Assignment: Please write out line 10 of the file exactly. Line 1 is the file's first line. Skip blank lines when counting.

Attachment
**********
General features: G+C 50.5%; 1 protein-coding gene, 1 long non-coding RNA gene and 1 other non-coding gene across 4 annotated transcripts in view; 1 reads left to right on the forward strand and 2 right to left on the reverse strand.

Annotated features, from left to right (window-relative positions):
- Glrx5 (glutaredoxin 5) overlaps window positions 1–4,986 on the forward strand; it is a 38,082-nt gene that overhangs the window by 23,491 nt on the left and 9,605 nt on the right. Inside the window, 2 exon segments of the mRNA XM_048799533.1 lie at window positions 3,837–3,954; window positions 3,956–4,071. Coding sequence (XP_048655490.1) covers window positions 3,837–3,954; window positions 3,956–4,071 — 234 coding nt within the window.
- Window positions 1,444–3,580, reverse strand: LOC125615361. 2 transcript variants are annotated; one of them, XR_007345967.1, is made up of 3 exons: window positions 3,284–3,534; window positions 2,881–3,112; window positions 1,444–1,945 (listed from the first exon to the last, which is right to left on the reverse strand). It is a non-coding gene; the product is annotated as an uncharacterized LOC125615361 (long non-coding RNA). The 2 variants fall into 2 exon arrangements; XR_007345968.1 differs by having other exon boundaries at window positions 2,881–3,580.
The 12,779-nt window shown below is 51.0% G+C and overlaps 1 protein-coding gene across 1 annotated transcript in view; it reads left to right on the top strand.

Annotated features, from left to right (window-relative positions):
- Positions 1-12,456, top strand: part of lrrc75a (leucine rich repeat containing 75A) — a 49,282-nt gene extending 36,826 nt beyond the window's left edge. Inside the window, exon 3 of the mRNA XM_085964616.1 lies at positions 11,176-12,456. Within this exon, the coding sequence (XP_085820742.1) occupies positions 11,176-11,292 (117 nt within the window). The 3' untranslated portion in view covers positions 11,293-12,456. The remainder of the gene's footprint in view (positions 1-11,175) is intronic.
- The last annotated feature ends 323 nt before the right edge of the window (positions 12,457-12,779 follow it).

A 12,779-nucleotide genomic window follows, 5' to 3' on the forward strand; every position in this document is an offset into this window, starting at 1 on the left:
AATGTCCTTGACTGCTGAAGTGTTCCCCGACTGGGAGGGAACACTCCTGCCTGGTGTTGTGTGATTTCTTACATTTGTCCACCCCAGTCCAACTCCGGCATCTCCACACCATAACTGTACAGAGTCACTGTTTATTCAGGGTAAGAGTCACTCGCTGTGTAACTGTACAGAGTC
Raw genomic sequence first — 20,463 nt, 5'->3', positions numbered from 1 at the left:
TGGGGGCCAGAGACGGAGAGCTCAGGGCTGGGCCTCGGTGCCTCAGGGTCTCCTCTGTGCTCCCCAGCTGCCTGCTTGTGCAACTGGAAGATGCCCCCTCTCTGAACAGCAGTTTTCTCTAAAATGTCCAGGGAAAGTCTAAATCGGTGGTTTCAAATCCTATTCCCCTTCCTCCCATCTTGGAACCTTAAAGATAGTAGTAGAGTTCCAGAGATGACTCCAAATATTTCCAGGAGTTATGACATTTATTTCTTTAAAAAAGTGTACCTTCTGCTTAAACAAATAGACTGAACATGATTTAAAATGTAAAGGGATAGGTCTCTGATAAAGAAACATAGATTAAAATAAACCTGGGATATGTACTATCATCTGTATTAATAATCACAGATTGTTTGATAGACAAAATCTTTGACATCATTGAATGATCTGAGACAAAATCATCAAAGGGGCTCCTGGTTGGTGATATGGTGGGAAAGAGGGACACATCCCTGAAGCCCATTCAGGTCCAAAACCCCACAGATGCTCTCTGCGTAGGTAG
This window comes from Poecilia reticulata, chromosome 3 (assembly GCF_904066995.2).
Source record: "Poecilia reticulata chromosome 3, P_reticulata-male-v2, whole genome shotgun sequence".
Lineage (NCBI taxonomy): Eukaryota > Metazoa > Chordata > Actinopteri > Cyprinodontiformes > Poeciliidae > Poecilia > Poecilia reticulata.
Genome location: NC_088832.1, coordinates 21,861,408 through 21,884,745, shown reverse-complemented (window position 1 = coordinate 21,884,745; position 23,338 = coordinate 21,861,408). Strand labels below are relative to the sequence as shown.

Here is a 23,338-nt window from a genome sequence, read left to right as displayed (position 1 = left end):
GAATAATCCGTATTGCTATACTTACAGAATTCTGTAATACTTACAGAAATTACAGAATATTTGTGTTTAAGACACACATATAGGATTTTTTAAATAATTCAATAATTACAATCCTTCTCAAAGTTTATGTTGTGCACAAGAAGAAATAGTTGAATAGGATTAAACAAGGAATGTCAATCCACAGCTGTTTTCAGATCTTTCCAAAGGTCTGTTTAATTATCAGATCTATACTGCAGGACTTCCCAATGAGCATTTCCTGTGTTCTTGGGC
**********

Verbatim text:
AATGTCCTTGACTGCTGAAGTGTTCCCCGACTGGGAGGGAACACTCCTGCCTGGTGTTGTGTGATTTCTTACATTTGTCCACCCCAGTCCAACTCCGGCATCTCCACACCATAACTGTACAGAGTCACTGTTTATTCAGGGTAAGAGTCACTCGCTGTGTAACTGTACAGAGTC